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Needed: More heroes to the rescue

Minerva Cuevas' U.S. solo debut gets off to a fine start, but too much real-world analysis and not enough fantasy leave viewers distanced.

September 22, 2006|David Pagel | Special to The Times

Minerva Cuevas' U.S. solo debut makes a great first impression. To walk into the darkened, gymnasium-size gallery at Cal State Los Angeles is to feel as if you have entered a supersize comic strip that has come alive.

You hear the Mexico City-based artist's installation before you see it: a friendly cacophony of voices that recalls a ballroom packed with conference attendees blowing off steam after a long day of lectures, or a big extended family doing its thing at a holiday dinner.

And the visuals are even better. Across the long back wall of the pitch-black gallery, Cuevas has projected a five-channel video that features five self-styled superheroes. All wear homemade costumes or off-the-rack outfits that lack the trademark details of licensed products.

On the left is Salvia, an adorable girl whose furry costume is highlighted with bright green accessories. She resembles a cross between Catwoman, the Green Lantern and Hello Kitty.

Next is Oscar, in Spider-Man garb that would not make it into the movie but would fit right in on Hollywood Boulevard, alongside the other pretenders posing for snapshots with tourists. Then there is Capital, wearing enough pancake makeup to transform his round face into a reasonable rendition of the Joker's leering visage. Liberdade, a cut-rate Wonder Woman in a shiny red convertible, follows. The last is Imperio, a generic Captain America whose cape can't hide his sagging physique beneath his skintight bodysuit.

The five amateur superheroes do not interact with one another. Neither do they perform save-the-world feats that would allow them to exercise their awesome powers. Instead, each takes a break from the labors of being a superhero to address visitors directly.

The effect is funny, strange and engaging. The setup recalls public service announcements by celebrities and athletes, especially when they interrupt their busy schedules to encourage kids to read, stay away from drugs or be environmentally conscious.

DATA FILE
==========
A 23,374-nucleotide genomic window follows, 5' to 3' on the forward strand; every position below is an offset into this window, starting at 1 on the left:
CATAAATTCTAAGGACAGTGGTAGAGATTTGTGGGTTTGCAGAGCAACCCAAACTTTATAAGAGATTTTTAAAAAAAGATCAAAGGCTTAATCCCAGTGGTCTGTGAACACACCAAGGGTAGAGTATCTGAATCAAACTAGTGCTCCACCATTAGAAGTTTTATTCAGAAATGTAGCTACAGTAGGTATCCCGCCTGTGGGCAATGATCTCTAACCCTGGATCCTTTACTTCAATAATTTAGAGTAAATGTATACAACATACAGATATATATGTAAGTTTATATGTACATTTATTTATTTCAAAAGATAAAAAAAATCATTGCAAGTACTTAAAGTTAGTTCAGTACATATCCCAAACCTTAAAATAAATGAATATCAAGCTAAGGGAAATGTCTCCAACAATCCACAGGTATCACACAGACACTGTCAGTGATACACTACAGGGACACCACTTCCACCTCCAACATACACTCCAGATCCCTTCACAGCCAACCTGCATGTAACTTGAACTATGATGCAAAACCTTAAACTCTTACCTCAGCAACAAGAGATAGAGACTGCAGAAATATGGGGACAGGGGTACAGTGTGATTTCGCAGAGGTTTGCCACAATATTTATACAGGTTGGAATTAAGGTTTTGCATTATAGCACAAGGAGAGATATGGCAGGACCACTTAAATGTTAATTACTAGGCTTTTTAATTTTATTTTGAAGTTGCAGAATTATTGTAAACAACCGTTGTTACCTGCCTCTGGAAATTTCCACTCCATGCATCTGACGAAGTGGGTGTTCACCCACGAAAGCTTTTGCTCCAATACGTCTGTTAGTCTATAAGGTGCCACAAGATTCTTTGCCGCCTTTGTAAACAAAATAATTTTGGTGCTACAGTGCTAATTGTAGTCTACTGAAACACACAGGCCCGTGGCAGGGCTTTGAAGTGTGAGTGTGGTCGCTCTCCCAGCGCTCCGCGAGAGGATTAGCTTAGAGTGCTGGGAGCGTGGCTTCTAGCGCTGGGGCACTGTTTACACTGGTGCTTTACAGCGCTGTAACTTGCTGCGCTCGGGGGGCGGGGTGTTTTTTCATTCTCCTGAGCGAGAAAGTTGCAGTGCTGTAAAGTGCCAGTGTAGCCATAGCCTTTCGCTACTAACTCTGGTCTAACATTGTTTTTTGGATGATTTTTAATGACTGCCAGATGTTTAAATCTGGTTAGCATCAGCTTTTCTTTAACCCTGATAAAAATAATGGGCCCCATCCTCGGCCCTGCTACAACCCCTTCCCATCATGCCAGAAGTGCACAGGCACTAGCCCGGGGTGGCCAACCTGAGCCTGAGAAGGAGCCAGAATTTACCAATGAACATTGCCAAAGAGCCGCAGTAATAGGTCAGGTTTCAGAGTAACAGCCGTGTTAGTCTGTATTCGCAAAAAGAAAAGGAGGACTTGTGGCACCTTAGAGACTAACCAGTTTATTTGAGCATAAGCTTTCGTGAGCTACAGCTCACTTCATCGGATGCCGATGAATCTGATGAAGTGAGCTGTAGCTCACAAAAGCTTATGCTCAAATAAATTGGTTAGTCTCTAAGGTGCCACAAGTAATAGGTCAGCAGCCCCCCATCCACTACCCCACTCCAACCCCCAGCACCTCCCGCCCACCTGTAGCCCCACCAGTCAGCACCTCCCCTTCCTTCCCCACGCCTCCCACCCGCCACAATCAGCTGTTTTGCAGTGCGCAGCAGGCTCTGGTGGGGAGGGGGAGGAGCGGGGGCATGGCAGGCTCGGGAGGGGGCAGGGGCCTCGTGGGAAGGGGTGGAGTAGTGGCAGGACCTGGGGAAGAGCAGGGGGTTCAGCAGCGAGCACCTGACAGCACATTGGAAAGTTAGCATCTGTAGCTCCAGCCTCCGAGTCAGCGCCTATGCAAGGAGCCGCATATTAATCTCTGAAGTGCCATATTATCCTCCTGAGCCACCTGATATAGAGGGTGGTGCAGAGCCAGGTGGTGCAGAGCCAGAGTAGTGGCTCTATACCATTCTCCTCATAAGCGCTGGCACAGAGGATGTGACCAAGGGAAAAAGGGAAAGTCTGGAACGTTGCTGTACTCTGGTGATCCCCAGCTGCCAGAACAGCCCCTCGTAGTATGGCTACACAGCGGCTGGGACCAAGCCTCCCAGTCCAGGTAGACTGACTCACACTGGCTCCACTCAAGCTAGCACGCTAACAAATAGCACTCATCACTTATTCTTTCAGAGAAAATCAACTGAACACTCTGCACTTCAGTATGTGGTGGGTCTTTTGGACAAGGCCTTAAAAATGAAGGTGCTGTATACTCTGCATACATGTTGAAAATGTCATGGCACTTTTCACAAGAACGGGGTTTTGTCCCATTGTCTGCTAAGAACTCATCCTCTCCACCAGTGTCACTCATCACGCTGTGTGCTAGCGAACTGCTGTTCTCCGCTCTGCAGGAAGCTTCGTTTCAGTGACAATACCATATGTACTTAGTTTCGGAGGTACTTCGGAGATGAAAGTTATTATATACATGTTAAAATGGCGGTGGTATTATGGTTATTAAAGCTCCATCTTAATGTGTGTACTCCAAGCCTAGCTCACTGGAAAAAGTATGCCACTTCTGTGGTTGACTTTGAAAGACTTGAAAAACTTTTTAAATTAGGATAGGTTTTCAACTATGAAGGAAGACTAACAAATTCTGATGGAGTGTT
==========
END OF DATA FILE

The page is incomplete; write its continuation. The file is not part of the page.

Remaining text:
Unfortunately, the stories Cuevas' performers enact are too sketchy to be insightful, captivating or memorable. Despite all the nods to pop culture, the installation, titled "The Economy of the Imaginary: Pirates and Heroes," remains portentously entrenched in academic culture, where abstract ideas have more currency than experientially driven narratives, and the goal, in the last analysis, is more analysis, further research, continued study.

As Salvia darts through a park, plays hide-and-seek behind trees and tries to stand on her head, she recites an abbreviated history of Hollywood, with references to Thomas Edison's early inventions, his movie studio's move from New Jersey to Los Angeles (for tax purposes) and forays across the border (to escape censorship). It's the best segment and would benefit from further development.

The monologues by the other characters come off as both too personal and too generic. Oscar bemoans the dearth of fantasy in the working world. Capital whines about economic injustice. Liberdade expounds on the differences between the good old days and the bad new ones. And Imperio uses knowledge as a flimsy veil for defeatist bitterness.

Such cliched introspection reveals too little to keep visitors interested in the characters, who seem to speak words that have been put into their mouths.

The instructive messages may make for effective public service announcements, but they make boring art. Before long, you sense that Cuevas' first love is academic analysis and that the abstract ideas her installation hints at would be better addressed in an essay.

It's a common problem for artists who step back from the world and make works that analyze society. That leaves viewers with nothing to do but analyze the analysis. Rather than get involved in the drama or be consumed by the fiction, we are removed, distant and too passive for meaningful participation.

"The Economy of the Imaginary: Pirates and Heroes" would be far more compelling if it got past its academic fascination with economics, psychology and cultural studies and gave more room to its pirates and heroes. Their stories must be more interesting than the marionette-like roles they are called on to play.


`The Economy of the Imaginary: Pirates and Heroes'

Where: Luckman Gallery, Cal State L.A., 5151 State University Drive, Los Angeles

When: Noon to 5 p.m. Mondays through Thursdays

Ends: Oct. 14

Price: Free

Contact: (323) 343-6604;

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